SUMMARY OF CONTENTS
First comes the Historical Introduction (chap. i). While Boethius is lying in the dungeon lamenting his hard lot and vanished happiness, there appears to him divine Philosophy, the spirit of Wisdom, who raises him up and bids him look on her. He then recognizes in her his old teacher whom he had known in his happier days. She proceeds to show him that his misfortune arises from his neglect of her precepts, and his trust in the promises of fickle Fortune; and she undertakes to cure him of his melancholy.
Philosophy tells Boethius that what he once accounted happiness was not really such; that he is not the first to suffer a reverse of fortune ; that worldly joys are deceitful. Fortune changes, and men must also change with her. Boethius owes his misfortune to his desire for worldly happiness. In reply, Boethius confesses his wrong and is in despair. Philosophy then points out that he is not really unhappy, for his sorrows will pass away as his riches have done. He has many blessings left — his noble father-in-law Symmachus, his wife, and his two sons. Let him seek happiness within himself, not outside ; for he does wrong to set his heart on inferior creatures, over which he has no right of possession. God wishes man to rule all other creatures, but man makes himself their slave. Riches bring enemies ; and power, often coming to very bad men, is not in its nature good. As for fame, even if it be worldwide it has but a narrow ran ge, this earth being a mere speck in the universe. When Fortune turns her back on a man she does him a real service, in enabling him to find the way to goodness.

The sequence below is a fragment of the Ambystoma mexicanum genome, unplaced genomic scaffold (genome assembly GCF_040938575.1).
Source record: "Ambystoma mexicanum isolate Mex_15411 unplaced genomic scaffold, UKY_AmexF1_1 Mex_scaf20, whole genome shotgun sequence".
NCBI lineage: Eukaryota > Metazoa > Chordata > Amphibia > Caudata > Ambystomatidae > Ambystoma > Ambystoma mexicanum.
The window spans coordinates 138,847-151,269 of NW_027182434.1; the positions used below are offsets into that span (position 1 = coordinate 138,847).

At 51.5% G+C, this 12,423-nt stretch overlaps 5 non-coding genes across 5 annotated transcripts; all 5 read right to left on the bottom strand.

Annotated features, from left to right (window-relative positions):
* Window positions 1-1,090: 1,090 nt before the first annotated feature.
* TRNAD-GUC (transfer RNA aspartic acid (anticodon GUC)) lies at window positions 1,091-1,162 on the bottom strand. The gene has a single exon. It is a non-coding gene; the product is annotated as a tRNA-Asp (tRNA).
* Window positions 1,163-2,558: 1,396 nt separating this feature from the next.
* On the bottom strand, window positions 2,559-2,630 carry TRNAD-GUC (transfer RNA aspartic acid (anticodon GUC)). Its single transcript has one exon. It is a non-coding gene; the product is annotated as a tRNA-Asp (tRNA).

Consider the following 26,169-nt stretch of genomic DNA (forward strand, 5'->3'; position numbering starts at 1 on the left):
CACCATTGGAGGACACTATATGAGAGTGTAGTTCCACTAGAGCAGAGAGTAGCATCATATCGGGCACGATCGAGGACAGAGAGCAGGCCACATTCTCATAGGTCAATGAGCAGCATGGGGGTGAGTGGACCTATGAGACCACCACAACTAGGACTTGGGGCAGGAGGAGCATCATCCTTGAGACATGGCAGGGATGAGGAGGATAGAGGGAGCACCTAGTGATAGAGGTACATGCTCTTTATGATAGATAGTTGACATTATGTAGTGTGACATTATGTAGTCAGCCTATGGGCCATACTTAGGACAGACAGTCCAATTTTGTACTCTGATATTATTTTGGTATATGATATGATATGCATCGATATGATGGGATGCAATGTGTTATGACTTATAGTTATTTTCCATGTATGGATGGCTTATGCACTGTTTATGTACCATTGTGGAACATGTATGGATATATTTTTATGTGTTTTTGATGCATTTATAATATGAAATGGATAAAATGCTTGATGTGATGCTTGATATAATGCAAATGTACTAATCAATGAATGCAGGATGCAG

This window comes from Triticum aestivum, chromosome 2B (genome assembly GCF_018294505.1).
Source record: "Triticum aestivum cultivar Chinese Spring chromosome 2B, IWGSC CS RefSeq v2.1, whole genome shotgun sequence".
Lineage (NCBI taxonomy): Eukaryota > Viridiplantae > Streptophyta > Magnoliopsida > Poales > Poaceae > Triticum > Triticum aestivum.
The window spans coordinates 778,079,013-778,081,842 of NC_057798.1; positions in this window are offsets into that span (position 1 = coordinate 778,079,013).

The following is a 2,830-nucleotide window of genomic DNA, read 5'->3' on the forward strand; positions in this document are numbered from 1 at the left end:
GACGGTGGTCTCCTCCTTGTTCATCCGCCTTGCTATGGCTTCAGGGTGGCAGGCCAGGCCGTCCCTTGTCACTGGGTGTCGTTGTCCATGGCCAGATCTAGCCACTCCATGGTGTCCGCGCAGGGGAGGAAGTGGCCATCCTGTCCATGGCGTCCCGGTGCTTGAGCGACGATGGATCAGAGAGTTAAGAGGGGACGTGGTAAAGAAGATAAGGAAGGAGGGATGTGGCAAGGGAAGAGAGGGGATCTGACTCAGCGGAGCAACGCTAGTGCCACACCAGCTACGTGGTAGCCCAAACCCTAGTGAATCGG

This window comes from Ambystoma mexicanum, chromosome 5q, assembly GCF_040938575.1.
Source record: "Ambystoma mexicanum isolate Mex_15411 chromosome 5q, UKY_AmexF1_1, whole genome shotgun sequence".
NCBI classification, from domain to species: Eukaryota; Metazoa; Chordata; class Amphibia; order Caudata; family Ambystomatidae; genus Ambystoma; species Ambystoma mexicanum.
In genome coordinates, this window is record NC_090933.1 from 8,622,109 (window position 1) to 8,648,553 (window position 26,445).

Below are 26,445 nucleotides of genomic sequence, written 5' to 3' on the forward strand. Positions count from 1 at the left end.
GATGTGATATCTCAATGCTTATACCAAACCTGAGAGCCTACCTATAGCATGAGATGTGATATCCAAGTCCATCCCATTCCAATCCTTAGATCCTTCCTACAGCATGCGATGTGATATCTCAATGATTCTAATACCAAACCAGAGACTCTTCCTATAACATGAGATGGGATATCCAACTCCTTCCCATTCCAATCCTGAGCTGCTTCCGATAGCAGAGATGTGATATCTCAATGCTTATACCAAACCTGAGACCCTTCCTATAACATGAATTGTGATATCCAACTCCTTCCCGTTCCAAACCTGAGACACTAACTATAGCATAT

Boethius admits that he is greatly comforted by the words of Philosophy, but he would like to hear more of her healing doctrine. In what does true happiness consist? Thereupon Philosophy discusses the nature of the Supreme Good, and shows how all men, even the worst, long to reach it This Good does not lie in power, nor in wealth, nor in fame, nor in high birth, nor in carnal pleasure ; no, it lies in God ; and therefore True Happiness lies in Him. Men can participate in happiness, and thereby attain to divinity. Evil has no existence, for God, who can do all things, cannot do evil.
Boethius says he cannot quite cease to be unhappy until he knows why God suffers evil to exist, or why, suffering it, He does not punish evil-doers, instead of allowing them to flourish, while wisdom and other virtues go dishonoured. Philosophy replies that Boethius is mistaken, for the wicked have no real power, and never reach the Supreme Good, and moreover are punished. Punishment is a real benefit to the wrong-doer. Then the discussion leads to the subject of Fate and Providence. Providence is the supreme Reason that plans and orders all things; Fate is the instrument which links them together, and sets them in motion, under Providence.
Chapters XL to End.
Philosophy discusses the coexistence of divine foreknowledge and man's free-will; and finally discourses on the nature of God.
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